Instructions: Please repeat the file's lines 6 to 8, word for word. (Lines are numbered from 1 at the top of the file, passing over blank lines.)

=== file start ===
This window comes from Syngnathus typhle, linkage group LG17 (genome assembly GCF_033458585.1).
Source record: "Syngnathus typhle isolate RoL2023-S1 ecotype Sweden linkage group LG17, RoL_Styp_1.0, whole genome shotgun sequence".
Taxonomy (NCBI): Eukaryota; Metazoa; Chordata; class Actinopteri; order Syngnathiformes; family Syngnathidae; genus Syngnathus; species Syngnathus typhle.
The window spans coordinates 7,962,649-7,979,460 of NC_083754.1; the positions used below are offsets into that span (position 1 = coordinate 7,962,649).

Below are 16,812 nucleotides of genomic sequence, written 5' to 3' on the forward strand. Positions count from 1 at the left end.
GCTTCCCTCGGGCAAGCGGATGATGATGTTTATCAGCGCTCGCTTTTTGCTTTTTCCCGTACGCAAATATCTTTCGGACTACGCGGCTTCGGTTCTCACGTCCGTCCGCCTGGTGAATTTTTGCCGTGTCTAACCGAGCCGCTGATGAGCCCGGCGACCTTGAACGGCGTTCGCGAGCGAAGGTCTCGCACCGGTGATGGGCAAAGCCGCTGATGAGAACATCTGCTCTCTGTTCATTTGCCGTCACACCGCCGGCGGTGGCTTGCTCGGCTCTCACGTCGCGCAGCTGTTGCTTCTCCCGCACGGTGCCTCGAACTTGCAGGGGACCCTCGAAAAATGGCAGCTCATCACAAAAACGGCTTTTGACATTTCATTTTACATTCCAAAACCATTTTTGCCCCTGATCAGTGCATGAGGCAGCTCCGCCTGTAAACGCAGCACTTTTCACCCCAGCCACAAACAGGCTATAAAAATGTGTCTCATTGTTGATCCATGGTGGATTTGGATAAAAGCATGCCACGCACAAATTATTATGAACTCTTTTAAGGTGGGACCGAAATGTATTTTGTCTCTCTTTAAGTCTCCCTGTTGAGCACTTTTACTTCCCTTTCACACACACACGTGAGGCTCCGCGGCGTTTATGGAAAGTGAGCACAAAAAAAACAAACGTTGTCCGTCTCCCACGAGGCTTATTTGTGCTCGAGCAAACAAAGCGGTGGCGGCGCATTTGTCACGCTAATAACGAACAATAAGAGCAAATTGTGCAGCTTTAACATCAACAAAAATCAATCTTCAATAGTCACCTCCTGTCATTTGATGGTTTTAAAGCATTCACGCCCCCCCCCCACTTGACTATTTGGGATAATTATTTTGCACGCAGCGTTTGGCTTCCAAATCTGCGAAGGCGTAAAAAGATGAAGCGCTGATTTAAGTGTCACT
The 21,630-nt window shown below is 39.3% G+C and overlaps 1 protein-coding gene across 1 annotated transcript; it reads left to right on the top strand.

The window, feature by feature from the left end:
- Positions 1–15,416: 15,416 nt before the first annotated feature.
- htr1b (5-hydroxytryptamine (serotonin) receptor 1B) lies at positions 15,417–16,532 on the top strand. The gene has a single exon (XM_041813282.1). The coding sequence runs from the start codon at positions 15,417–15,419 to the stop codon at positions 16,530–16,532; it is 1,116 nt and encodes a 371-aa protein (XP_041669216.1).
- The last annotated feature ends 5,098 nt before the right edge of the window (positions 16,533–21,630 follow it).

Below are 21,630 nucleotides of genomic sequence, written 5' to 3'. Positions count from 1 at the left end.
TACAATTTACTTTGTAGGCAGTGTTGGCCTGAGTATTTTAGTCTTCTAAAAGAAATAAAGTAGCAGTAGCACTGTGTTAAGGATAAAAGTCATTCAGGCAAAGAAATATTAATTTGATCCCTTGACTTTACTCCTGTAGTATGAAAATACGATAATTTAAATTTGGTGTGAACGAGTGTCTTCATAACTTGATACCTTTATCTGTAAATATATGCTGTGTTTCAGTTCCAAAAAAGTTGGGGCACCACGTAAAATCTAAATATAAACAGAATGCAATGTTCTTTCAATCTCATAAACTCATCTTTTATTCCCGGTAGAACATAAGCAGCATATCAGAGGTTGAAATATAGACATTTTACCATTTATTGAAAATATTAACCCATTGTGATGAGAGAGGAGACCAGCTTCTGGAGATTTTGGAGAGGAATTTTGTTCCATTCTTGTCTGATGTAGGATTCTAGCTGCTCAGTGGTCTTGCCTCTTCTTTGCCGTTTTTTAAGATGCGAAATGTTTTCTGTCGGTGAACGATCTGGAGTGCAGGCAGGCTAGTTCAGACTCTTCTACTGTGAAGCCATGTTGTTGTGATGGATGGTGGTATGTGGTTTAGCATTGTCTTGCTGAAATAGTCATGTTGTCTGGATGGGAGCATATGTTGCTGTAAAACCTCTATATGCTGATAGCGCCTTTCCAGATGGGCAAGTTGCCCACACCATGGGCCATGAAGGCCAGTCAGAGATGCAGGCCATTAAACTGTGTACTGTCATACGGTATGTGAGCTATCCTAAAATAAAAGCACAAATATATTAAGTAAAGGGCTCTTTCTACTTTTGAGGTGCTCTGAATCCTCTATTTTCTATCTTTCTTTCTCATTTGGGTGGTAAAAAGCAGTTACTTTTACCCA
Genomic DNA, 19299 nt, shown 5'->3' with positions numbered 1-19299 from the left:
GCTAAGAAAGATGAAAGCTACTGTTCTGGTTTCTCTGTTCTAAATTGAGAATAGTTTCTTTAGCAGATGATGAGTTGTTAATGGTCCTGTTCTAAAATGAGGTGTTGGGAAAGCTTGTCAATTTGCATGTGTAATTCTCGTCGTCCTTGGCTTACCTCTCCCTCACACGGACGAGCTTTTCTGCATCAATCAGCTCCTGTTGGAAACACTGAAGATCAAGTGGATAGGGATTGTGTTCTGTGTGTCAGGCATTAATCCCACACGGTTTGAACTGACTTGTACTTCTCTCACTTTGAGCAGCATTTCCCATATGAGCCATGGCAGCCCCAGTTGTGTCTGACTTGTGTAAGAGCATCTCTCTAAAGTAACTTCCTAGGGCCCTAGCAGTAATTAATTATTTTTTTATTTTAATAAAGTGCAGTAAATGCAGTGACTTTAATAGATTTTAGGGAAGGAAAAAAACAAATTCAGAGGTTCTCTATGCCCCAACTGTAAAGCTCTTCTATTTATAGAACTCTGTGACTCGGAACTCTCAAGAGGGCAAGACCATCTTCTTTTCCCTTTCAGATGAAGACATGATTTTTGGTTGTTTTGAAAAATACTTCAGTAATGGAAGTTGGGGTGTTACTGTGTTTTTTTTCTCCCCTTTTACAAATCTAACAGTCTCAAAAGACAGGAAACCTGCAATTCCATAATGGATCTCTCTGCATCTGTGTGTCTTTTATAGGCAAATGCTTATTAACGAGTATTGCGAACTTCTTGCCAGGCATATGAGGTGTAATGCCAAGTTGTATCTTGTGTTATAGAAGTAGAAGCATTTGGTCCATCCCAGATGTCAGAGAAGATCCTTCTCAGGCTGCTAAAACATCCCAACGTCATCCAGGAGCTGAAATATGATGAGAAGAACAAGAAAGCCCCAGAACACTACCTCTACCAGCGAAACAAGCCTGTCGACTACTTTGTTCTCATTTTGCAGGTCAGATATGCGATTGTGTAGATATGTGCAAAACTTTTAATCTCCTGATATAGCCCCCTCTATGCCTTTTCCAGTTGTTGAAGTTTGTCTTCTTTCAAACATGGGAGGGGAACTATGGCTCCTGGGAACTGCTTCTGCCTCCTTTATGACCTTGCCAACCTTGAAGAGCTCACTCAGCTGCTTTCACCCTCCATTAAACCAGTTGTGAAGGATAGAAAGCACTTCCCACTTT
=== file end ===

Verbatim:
GCTTCCCTCGGGCAAGCGGATGATGATGTTTATCAGCGCTCGCTTTTTGCTTTTTCCCGTACGCAAATATCTTTCGGACTACGCGGCTTCGGTTCTCACGTCCGTCCGCCTGGTGAATTTTTGCCGTGTCTAACCGAGCCGCTGATGAGCCCGGCGACCTTGAACGGCGTTCGCGAGCGAAGGTCTCGCACCGGTGATGGGCAAAGCCGCTGATGAGAACATCTGCTCTCTGTTCATTTGCCGTCACACCGCCGGCGGTGGCTTGCTCGGCTCTCACGTCGCGCAGCTGTTGCTTCTCCCGCACGGTGCCTCGAACTTGCAGGGGACCCTCGAAAAATGGCAGCTCATCACAAAAACGGCTTTTGACATTTCATTTTACATTCCAAAACCATTTTTGCCCCTGATCAGTGCATGAGGCAGCTCCGCCTGTAAACGCAGCACTTTTCACCCCAGCCACAAACAGGCTATAAAAATGTGTCTCATTGTTGATCCATGGTGGATTTGGATAAAAGCATGCCACGCACAAATTATTATGAACTCTTTTAAGGTGGGACCGAAATGTATTTTGTCTCTCTTTAAGTCTCCCTGTTGAGCACTTTTACTTCCCTTTCACACACACACGTGAGGCTCCGCGGCGTTTATGGAAAGTGAGCACAAAAAAAACAAACGTTGTCCGTCTCCCACGAGGCTTATTTGTGCTCGAGCAAACAAAGCGGTGGCGGCGCATTTGTCACGCTAATAACGAACAATAAGAGCAAATTGTGCAGCTTTAACATCAACAAAAATCAATCTTCAATAGTCACCTCCTGTCATTTGATGGTTTTAAAGCATTCACGCCCCCCCCCCACTTGACTATTTGGGATAATTATTTTGCACGCAGCGTTTGGCTTCCAAATCTGCGAAGGCGTAAAAAGATGAAGCGCTGATTTAAGTGTCACT
The 21,630-nt window shown below is 39.3% G+C and overlaps 1 protein-coding gene across 1 annotated transcript; it reads left to right on the top strand.

The window, feature by feature from the left end: